Albania Must Deal with Its Communist Past
Albanian Daily News
Published October 10, 2017
It is up to the Albanian society and parliament to decide on whether more can be done to address issues related to the victims of the communist regime, the Head of the OSCE Presence in Albania, Ambassador Bernd Borchardt, said at an event Tuesday in the Albanian Parliament commemorating the 70th anniversary the execution of 16 Members of Parliament in the early years of the communist regime. Full speech below:
Distinguished members of the Assembly, dear guests,
Over the last decades many societies of the world faced transition: Africa, the former Soviet Union, Eastern Europe, Latin America: post-colonial changes, overthrowing of military dictatorships and totalitarian regimes with hopes for freedom and democracy. The movement away from dictatorial rule brought everywhere burning questions: how to deal with the evil past? What kind of dealing with the past helps to create a new, liberal order? How to do justice to the victims, how to create a new, liberalizing narrative?
Transitions often implied normative paradigm shifts, thus making criminal law sanctions under rule-of-law based circumstances difficult: nulla poena sine lege, no punishment for crimes that were no crimes when they were committed – this is a fundamental rule for democratic states. Or to put it in different terms: how to attribute individual responsibility for systemic wrongs perpetrated under repressive rule? This does not exclude punishment for the most terrible crimes, but it limits the scope of action under criminal justice.
Societies have different means of transitional justice at their disposal. Compensation can be one. But even for a wealthy country like West-Germany a full compensation of all losses inflicted by communism was not possible: all tax-payers would have to shoulder the bill.
These dilemmas – the quest of the victims for justice and the limited options for sanctions and compensation have left many victims in many countries with deep bitter feelings. They feel that their cause it not sufficiently recognized. Nevertheless, it is up to the Albanian society and to this parliament to decide whether more can be done in this field – even after your last decisions on compensation.
But wrongdoing can be clarified and condemned in different ways as well. This is what this august assembly is doing today: you are recognizing and condemning the past crimes, this has in itself a transformative dimension – the public establishment of which contributes to liberating the society. Exposure of wrongs stigmatizes their agents, disqualifies them, and relegates them to a bad past. This advances the normative shift that is so central to a liberalizing transition.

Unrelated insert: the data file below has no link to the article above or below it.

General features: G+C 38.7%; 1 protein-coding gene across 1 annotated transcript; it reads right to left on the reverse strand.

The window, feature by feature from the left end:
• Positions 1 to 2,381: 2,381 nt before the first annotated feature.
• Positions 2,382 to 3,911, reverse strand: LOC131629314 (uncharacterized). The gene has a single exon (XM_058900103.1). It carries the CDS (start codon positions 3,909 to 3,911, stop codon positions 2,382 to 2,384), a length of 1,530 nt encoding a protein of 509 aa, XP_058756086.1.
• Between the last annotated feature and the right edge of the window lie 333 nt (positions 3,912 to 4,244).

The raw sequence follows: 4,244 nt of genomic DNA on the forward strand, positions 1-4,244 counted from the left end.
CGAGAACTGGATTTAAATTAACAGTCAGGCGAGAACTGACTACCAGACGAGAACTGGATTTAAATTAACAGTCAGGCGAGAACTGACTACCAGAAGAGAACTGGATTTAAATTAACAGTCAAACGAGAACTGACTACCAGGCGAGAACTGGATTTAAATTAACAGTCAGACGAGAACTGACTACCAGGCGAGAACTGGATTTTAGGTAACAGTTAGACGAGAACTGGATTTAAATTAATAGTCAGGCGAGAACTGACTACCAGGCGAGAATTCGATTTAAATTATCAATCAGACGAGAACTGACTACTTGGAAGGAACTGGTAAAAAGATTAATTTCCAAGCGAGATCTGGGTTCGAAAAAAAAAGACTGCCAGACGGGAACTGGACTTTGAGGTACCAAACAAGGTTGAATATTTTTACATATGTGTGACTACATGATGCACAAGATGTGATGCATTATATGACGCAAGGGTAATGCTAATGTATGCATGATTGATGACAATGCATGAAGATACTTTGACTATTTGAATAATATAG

I am proud and honoured to be allowed to address you in this historic moment where a parliament says through this meeting collectively “this was wrong and bad” to the crimes of a previous regime: and you say that independent of what you think of the political ideas of the deputies which were murdered.
Repressive regimes may be brought down by revolution or collapse, but unless it is also publicly discredited, its ideology can endure. You publicly state a common political understanding, you share a political knowledge with your voters. This knowledge of “this was bad and wrong” separates your society even more from the prior regime, this ritual act contributes to a collective knowledge constitutive of the normative shift by disavowing the predecessor ideology and affirming the ideological change that constitutes a liberalizing transformation. Therefore this moment is a highlight in a process that has started in Albania with public discussions, the building of museums, memorials and the opening of the Sigurimi File Authority: a national dialogue about the past.
As you may know, the OSCE Presence in Albania has been engaged for more than two years supporting this dialogue on dealing with the past and to support the Authority on Access to Information on the Former State Security Police in its work.
Knowledge and dialogue about the past play a crucial role in a liberating transition, they help re-establishing a country’s identity. This parliament can discuss and decide whether Albania wants more of these transitional accounts which connect normatively the country’s past with its future. There are many more options to continue and to intensify this dialogue.
We at the OSCE Presence are happy that we can contribute to this dialogue.
Thank you for your attention.